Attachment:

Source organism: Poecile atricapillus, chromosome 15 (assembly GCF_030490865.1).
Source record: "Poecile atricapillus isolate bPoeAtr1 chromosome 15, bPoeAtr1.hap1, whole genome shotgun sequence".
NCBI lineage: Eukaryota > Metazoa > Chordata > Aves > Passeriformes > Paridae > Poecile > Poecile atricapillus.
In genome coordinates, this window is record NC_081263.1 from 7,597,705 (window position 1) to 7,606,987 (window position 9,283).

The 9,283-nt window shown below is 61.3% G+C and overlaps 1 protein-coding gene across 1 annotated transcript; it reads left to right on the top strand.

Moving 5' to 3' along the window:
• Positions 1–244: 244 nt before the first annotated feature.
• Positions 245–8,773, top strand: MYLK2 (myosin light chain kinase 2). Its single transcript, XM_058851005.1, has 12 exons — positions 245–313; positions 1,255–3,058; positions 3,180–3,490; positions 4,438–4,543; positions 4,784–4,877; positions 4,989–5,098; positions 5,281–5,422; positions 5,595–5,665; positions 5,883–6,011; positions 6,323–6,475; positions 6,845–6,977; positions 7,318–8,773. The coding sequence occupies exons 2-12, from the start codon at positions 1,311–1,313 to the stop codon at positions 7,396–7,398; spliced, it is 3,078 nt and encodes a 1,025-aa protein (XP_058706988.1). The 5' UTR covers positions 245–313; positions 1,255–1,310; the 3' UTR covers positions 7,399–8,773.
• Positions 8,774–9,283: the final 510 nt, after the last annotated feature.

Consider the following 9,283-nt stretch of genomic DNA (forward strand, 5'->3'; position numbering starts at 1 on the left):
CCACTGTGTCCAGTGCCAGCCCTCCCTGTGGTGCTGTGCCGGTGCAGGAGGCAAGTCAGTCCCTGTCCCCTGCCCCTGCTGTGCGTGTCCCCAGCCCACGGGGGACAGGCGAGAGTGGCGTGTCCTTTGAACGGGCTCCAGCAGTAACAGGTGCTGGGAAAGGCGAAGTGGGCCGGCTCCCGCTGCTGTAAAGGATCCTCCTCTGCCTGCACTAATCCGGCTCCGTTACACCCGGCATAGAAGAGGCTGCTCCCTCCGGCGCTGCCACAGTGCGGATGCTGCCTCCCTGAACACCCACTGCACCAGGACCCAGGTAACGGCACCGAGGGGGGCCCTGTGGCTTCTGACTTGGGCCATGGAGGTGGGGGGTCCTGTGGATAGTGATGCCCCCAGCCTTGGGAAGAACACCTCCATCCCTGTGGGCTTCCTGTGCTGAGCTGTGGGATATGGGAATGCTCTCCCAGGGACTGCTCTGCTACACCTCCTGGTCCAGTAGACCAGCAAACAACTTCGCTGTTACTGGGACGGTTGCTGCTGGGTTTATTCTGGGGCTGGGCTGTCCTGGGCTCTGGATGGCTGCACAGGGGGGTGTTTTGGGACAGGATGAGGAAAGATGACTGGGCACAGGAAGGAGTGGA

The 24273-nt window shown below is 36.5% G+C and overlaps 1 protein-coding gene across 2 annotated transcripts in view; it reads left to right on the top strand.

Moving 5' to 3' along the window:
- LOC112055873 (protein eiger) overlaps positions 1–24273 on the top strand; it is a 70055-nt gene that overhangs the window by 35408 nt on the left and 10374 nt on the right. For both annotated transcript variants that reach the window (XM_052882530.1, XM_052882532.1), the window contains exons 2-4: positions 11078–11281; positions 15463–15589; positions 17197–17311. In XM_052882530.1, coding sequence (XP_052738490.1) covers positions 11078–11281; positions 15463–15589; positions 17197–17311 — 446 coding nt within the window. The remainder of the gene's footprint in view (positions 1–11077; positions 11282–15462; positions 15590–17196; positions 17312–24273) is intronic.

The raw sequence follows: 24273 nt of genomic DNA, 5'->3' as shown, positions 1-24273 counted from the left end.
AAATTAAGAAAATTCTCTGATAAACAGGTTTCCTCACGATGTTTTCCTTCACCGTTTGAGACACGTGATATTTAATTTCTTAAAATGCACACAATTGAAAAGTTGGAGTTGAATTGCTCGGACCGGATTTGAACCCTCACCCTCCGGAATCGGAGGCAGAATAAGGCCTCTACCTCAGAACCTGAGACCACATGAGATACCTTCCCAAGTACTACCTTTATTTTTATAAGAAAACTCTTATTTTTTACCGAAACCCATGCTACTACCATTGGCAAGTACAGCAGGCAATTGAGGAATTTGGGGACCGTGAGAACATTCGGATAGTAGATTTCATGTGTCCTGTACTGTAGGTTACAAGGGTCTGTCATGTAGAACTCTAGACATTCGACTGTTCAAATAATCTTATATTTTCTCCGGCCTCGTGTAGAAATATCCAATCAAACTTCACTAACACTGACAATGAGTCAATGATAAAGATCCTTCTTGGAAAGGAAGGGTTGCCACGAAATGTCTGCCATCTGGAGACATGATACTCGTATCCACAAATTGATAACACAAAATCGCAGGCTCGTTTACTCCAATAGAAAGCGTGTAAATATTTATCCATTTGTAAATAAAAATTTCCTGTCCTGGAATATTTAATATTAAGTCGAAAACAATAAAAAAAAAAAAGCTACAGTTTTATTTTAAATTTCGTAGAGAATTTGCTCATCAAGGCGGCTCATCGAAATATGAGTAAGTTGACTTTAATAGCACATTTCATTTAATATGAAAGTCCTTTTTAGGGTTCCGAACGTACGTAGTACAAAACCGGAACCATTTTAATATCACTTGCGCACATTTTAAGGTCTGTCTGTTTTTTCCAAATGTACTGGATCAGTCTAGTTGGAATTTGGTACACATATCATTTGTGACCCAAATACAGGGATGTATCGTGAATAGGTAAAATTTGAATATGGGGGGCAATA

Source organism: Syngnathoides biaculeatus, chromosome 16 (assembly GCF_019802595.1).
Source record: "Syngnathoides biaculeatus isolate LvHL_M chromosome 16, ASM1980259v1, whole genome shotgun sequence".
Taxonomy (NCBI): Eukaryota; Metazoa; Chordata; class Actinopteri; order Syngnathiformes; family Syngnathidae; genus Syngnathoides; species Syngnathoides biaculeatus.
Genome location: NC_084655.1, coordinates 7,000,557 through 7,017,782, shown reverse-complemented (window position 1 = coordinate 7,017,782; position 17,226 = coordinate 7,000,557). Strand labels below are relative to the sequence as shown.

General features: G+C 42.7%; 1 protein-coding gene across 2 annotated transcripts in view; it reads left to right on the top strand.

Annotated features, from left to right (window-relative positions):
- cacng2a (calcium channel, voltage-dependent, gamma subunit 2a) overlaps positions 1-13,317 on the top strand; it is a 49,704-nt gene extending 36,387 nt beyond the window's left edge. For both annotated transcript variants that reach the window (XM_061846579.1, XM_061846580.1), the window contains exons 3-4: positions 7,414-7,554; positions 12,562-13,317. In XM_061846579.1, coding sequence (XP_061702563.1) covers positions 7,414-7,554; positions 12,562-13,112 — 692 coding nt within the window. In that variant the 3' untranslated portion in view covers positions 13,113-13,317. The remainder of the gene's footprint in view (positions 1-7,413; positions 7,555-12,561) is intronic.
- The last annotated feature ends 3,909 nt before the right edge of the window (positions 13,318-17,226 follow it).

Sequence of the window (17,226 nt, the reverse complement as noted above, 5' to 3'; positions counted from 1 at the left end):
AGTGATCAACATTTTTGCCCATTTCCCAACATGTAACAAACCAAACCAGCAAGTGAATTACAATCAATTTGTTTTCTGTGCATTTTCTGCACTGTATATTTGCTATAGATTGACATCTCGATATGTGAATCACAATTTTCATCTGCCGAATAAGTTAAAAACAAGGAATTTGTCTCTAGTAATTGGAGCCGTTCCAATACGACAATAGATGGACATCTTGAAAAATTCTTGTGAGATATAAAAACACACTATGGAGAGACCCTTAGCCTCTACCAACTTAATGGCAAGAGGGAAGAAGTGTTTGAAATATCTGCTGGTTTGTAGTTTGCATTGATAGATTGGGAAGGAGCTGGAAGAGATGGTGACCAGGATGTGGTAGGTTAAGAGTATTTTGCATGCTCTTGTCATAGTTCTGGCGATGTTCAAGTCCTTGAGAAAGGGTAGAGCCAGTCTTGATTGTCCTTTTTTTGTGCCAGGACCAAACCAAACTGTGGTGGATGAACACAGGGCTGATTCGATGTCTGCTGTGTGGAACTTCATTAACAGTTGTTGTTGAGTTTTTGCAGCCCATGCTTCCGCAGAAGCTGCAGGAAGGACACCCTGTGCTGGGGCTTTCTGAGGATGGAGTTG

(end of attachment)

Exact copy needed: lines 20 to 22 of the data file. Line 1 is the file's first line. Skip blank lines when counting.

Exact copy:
Genome location: NC_084655.1, coordinates 7,000,557 through 7,017,782, shown reverse-complemented (window position 1 = coordinate 7,017,782; position 17,226 = coordinate 7,000,557). Strand labels below are relative to the sequence as shown.

General features: G+C 42.7%; 1 protein-coding gene across 2 annotated transcripts in view; it reads left to right on the top strand.

Annotated features, from left to right (window-relative positions):